Hurricane Dorian Isn't Moving Because The Upper Atmosphere Is Too Calm
Powerful Hurricane Dorian has been going nowhere because nothing high up is making it budge.
It may sound strange when talking about a storm that once had 185 mph winds, but it's actually been too calm high in the atmosphere. While this has been horrible for the Bahamas, where the storm's pounding has been relentless, it may help spare Florida a bit, meteorologists said.
Usually the upper atmosphere's winds push and pull hurricanes north or west or at least somewhere. They are so powerful that they dictate where these big storms go.
But the steering currents at 18,000 feet above ground have just ground to a halt. They are not moving, so neither is Dorian.
After reaching record-tying wind speeds on landfall in the Bahamas, the storm just stalled. Its eyewall first hit Grand Bahama Island Sunday night, and 18 hours later part of the eye still lingered there, meteorologists said. The hurricane center late Monday called the storm "stationary" after several hours of crawling at 1 mph (1.6 kph).
"This is unprecedented," said Jeff Masters, meteorology director at Weather Underground who used to fly into hurricanes. "We've never had a Category 5 stall for so long in the Atlantic hurricane record."
What's happening — or more aptly, not happening — has been an ongoing battle between high pressure systems that push storms and low pressure systems that pull them.
A high pressure system in Bermuda has been acting like a wall, keeping Dorian from heading north. But a low pressure trough moving east from the Midwest has eroded that high and is trying to pull Dorian north. Those two weather systems "are fighting it out and neither is winning," Masters said.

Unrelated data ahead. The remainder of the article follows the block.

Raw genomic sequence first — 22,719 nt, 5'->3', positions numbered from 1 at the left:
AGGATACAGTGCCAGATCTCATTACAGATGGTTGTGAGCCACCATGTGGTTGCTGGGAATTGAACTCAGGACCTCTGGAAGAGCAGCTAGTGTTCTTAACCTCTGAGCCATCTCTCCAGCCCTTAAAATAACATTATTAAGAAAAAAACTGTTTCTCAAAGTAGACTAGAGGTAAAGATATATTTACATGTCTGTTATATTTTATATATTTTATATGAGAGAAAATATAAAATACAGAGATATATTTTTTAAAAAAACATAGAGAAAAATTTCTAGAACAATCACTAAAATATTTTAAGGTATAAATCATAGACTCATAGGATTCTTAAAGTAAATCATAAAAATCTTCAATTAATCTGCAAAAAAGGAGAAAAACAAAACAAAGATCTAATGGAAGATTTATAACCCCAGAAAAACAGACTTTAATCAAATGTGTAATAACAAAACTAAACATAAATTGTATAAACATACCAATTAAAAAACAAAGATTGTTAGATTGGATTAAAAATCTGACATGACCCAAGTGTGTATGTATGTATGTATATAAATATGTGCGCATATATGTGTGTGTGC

There's just no flow pushing it anywhere. Think of it like a tiny paper boat or a pebble in a stagnant pond, which just doesn't move, said Colorado State University hurricane researcher Phil Klotzbach.
Air — high off the ground and closer to where people live — is often stagnant in the summer and this is an extreme version of that, Masters said.
In 2017, Hurricane Harvey got stuck when steering currents collapsed, absolutely drenching Houston, but that wasn't as powerful a storm as Dorian, Klotzbach said.
Usually hurricanes that don't move eventually kill themselves because they churn up colder water from deep below the surface and storms need warm water as fuel, Masters said.
"It's got to keep moving," Masters said.
But the Bahamas and the Gulf Stream are one of the few places where warm water runs so deep. Stalling isn't as much of a death sentence there as elsewhere, but it will still weaken the storm a bit, which is good for Florida and the U.S. East Coast, Klotzbach said.
And the longer Dorian stalls in the Bahamas, the more the low pressure system has a chance to erode the high pressure and pull the hurricane north and away from Florida, Masters said.